The Fastest Pen in the West
Editor’s note: Ron Cobb is one of the most brilliant contributors to the Underground Press Syndicate (UPS) and the Fifth Estate. His cartoons originate from the Los Angeles Free Press as does the following article.
The big, massive shouldered artist with the square-cut beard arrived in the lobby of the hall where Realist editor Paul Krassner was holding forth prior to another Los Angeles one-man show.
“Gee, you look just like your cartoons,” said Krassner to the solid, blocky-looking Ron Cobb. “The Toughest Pen in the West,” is the way Cavalier headed the first national magazine spread of Cobb cartoons. The good news is that the new Cavalier management may run a full-page color Cobb cartoon every month.
This event looks as if it might get Ron out of the monster magazine cover bag for good. Yeah, monster covers! I mean, Ron Cobb is the Underground Press. That means we don’t have to take him seriously, like Jules Feiffer, who is after all from the literary Greenwich Village scene.
What of the Cobb, himself? There are a few surprises here. Ron isn’t the stormy ego type of artist. He’s always cheerful and calm, the inspired happy craftsman à la medieval mystical seer Jacob Boehme.
“Oh, I don’t get very mad when I draw the cartoons,” says Cobb in response to the obvious question about his gut-solid pen and ink attacks on repression of the spirit.
“By and large I like Man,” says the 29-year-old cartoonist-painter-photographer. “But I like the beast in man. The entire human phenomenon gives me endless amusement. I like to do my cartoons on the whole thing, showing one side against another rather than taking sides.”
Cobb is from Burbank, where the family still lives. He admits to being a rotten high school student. He was the kind of failure who is in love with classical music, science fiction and esoteric bull sessions.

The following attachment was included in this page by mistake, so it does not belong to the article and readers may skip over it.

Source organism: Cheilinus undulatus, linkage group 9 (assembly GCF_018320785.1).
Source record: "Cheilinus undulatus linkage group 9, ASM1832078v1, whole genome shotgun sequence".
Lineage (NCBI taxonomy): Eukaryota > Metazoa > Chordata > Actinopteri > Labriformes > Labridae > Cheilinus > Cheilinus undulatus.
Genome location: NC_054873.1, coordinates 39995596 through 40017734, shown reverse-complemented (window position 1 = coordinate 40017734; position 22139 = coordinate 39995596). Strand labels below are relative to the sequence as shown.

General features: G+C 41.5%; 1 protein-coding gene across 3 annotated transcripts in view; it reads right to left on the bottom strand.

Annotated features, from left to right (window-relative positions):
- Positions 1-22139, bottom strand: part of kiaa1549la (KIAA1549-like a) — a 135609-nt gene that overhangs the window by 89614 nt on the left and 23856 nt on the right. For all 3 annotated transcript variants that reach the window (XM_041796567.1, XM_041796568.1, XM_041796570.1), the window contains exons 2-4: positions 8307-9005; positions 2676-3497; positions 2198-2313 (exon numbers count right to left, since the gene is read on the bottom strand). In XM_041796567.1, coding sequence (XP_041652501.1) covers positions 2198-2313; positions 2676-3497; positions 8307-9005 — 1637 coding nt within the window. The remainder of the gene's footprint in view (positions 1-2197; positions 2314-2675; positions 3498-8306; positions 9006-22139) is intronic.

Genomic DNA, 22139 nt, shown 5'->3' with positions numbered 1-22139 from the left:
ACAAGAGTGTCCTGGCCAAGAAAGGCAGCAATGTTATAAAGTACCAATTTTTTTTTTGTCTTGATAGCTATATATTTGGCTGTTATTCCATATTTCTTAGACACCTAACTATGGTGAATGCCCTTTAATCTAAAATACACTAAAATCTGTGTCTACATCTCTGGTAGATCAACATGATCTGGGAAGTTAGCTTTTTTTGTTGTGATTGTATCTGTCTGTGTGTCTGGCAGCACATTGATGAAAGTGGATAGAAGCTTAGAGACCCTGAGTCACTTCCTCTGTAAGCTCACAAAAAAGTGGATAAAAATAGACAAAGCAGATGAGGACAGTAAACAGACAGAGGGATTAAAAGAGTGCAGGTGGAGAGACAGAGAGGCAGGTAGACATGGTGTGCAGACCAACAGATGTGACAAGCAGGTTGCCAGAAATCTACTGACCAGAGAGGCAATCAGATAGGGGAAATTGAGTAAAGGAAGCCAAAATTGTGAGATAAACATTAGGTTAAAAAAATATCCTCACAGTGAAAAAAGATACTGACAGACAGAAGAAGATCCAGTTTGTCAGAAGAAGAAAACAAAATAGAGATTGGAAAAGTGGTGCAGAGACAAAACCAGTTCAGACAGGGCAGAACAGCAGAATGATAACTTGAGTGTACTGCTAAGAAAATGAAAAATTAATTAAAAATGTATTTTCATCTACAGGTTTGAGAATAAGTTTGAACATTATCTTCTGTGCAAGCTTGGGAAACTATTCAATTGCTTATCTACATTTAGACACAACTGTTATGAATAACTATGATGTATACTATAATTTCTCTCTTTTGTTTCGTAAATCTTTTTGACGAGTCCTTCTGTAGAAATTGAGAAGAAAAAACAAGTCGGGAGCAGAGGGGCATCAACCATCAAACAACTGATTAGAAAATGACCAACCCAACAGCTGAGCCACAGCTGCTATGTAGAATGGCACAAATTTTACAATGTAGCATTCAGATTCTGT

Cobb’s high school buddies were some of the more orthodoxly brilliant students around and they got together to start the Chesley Donovan Science Fantasy Foundation, named after nobody in particular. Still in existence, the club was once very active in S.F. fandom and Ron’s sterling artwork in their magazine brought him to the attention of two big resident talents who would often pitch in for him as his career started...author Ray Bradbury and agent Forrest J. Ackerman.
Ron didn’t have to leave Burbank to pick up his first gig after high school. The Walt Disney studio took one look at his portfolio and hired him as an animation artist.
“For two years I drew Sleeping Beauty running through the woods,” says Ron. He met some groovy people on the art staff and was paid at the usual princely Disney level of $80 a week.
Laid off after the picture was over, Ron began a discouraging period of strange factory work making plastic movie props and assembling andirons. He also was a mailman. “My boss told me I’d be making a lot of money at the post office if I didn’t quit,” says Ron. “I guess he was right.”
Then for a couple of years he got into another odd scene. “These fly-by-night producers kept getting me to be the art director on spec for TV pilot films that never got sold,” he recalls.
The wildest of these projects was for a live-action movie of the “Lord of the Rings” trilogy. This was way before the fantasy books got popular and Ron was grateful just to be turned on to the Tolkien masterpiece. He worked up a book full of orc and elf paintings that was sent off to Prof. Tolkien in Oxford U.
The word back from England was that Tolkien hated the screenplay but flipped out for the Cobb illustrations. “I want that man to design the movie if it is ever made,” he’s supposed to have said.
For laughs, Ron was sitting in on Cal Tech buddies’ classes during this period. He has a great affinity for scientific speculations. He’s also a thinker and a half, awesomely eloquent once he decides to get past his usual quiet, modest approach.
This is part of his answer to a general question about the hippies: “The hippies have this inkling of the truth that Man’s only stability is inside himself.
They’re leading the way back to this concept after 2,000 years of a very abstract view of history. But I find myself liking the hippie idea more than individual hippies. The individuals often don’t make much sense, they don’t seem to be succeeding in their desire to be fully what they are. I guess they’re moving towards a life that is also art. This would mean no more art. You only need art in an artless society.”
Believe it or not, Cobb doesn’t think he draws cartoons well. “It’s not too easy, for me,” he said. “I’m constantly working at the bare edge of my abilities. I don’t have the ease and facility of more experienced cartoonists and I wish I did.”
But I don’t think Ron is going to hear any complaints about his work from you or me. This cat is the George Grosz of Southern California.